Home November 2019 Beaumont Grows from a Town to a City

Beaumont Grows from a Town to a City

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On January 1, 2019, Beaumont grew from a town to a city.

“Beaumont is right in that sweet spot where we have a small community feel with all of the amenities of a big city just down the road. We’re minutes away from the Edmonton International Airport and right off the province’s main transportation corridor,” says Mayor John Stewart. “Beaumont has a rich history and culture that extends past even the French settlers to the Indigenous peoples. Our city honours and pays respect to that heritage while we look to the future to provide jobs and prosperity in our community for a long time to come.”

The history and culture are a big part of the city’s identity.

“Beaumont’s heritage is reflected in many ways throughout the community – the names of neighbourhoods, bilingual street names – and it’s not uncommon to hear residents speaking French,” confirms Mike Berezowsky, manager, communications & marketing.

For Rob Mackin, director of economic development & communications, Beaumont’s history is exciting, but so is its future.

“Beaumont is defining what it can be. We are small enough to be nimble yet big enough to be relevant,” smiles Mackin. “We have all of the amenities of a large city but still retain the friendly small community atmosphere. You can get to downtown Edmonton in half an hour or less or the airport in 10-15 minutes.  We really are a connected community.”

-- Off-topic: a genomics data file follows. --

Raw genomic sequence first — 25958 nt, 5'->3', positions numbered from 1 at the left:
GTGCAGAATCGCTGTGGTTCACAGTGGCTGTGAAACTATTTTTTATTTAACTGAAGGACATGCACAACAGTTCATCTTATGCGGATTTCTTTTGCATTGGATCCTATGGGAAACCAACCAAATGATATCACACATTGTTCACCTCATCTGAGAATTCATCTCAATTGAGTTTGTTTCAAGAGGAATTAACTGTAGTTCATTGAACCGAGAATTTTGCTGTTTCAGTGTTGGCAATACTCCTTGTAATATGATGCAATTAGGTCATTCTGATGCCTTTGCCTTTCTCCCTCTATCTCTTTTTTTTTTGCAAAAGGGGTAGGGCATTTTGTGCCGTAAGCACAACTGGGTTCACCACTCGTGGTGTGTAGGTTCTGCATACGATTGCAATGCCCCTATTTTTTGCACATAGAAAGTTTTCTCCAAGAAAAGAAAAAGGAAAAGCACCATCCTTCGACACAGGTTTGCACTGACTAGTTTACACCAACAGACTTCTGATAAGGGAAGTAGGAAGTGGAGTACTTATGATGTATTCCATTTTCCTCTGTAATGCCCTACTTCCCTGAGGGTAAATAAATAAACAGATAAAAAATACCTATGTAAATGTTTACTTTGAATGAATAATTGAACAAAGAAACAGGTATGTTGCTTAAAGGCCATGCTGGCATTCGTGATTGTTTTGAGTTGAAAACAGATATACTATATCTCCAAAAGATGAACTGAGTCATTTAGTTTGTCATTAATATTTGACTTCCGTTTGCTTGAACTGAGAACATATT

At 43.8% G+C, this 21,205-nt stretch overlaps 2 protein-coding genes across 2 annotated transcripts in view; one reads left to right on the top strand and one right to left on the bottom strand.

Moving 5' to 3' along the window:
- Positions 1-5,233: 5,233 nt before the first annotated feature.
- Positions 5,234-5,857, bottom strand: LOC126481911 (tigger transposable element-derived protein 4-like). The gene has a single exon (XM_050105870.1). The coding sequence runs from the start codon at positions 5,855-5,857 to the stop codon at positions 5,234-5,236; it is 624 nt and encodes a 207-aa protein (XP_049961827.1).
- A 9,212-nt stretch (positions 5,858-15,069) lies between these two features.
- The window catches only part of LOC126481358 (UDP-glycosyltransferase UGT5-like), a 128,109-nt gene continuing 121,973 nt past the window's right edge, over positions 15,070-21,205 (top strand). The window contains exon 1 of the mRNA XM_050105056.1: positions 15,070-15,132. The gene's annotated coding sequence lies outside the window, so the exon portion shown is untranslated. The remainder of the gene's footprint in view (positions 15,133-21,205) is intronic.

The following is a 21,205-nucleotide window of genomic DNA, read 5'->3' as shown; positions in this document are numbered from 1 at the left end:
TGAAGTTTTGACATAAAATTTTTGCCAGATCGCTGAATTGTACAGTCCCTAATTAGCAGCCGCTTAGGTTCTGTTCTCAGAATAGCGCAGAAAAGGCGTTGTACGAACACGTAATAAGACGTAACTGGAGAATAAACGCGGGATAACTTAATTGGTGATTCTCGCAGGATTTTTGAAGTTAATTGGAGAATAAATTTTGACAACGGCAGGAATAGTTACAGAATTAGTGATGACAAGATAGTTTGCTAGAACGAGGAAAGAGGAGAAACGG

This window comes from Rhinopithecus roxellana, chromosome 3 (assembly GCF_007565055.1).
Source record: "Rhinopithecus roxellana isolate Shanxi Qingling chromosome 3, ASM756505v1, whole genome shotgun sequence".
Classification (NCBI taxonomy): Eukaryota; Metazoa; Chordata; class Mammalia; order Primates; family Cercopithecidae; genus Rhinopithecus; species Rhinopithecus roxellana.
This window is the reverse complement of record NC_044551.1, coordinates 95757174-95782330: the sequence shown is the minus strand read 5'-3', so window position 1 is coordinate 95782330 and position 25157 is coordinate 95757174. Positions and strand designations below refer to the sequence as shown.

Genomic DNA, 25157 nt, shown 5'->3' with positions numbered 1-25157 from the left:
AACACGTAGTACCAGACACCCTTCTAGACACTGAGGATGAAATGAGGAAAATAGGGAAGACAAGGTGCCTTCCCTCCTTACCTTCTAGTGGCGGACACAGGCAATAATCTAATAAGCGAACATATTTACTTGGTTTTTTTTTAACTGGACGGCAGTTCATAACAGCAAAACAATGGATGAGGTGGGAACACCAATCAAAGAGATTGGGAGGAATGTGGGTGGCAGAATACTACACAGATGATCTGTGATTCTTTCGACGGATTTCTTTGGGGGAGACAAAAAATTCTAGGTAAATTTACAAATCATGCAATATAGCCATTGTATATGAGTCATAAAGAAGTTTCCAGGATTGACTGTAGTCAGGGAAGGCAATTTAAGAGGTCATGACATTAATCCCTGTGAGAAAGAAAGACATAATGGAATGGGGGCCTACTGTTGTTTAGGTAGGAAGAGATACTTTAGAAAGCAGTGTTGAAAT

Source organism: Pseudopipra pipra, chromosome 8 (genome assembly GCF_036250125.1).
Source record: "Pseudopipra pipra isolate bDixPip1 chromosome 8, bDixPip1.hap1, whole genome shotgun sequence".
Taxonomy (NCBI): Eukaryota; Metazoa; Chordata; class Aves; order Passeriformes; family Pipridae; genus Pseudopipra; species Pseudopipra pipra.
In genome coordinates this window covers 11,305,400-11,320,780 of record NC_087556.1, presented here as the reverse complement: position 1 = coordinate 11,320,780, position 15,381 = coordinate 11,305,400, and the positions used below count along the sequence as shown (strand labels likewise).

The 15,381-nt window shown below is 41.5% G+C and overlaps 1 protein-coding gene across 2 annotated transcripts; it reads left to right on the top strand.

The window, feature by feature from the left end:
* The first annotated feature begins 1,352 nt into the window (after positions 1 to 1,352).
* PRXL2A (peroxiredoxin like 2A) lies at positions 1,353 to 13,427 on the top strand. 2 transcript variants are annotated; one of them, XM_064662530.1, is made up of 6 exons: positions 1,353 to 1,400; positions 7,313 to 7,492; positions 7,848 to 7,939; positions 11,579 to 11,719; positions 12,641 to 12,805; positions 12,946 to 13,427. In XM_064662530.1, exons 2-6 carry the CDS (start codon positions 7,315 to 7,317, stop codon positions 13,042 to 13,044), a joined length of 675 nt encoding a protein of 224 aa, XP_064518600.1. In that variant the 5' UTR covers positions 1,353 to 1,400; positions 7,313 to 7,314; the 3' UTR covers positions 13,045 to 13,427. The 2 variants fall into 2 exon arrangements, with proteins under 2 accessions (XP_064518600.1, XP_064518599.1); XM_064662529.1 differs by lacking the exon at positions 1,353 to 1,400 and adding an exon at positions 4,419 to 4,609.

That connection extends to the business sector.

Mayor Stewart explains, “Council recognized that we needed to do things differently and that we had to take bold, fast action that made us stand out. In the last two years we drafted and implemented a forward-looking municipal strategic plan that builds on our community’s strengths and embraces innovation, collaboration and partnerships with business and our neighbours in the region. We’ve made it easier to start or expand a business in the city with a one-window, customer service oriented approach to the permit and approval process,  and streamlined our land use bylaw from 37 different zoning districts to only seven, giving developers more certainty and flexibility to innovate.”

It’s not just businesses that enjoy the changing face of Beaumont. The city is a magnet for young families as well.

Mackin explains, “The average age in Beaumont is 33, as contrasted with Edmonton’s 37. We have more youth under the age of 14 than we have people over the age of 60, and more kids registered in hockey than registrations in Leduc! Every school offers French Immersion and families feel safe walking and playing outdoors in the evenings. Beaumont is an ideal place to raise a family.”

Businesses and families are eyeing Beaumont, and so are investors.

When Calgary-based Pacific Western Transportation was looking for a pilot site for the EasyMile EZ10, a leading electric autonomous vehicle active in more than 20 countries, they chose Beaumont.

“ELA, the electric autonomous shuttle, has been in western Canada for over a year. In Beaumont the ELA process was the first and longest pilot in Canada,” Mackin says with pride. Pacific Western Transportation saw Beaumont as being the ideal location to test in a community with interface from streetlights, crosswalks, and an active community. More than 5,500 people have ridden ELA during the project.

The new city couldn’t be prouder of its roots, its current success, and its exciting future. The plan going forward is continued smart, planned, long-term sustainable growth and investment for the current and future residents and businesses of Beaumont.

Learn more about this innovative city by visiting beaumont.ab.ca.

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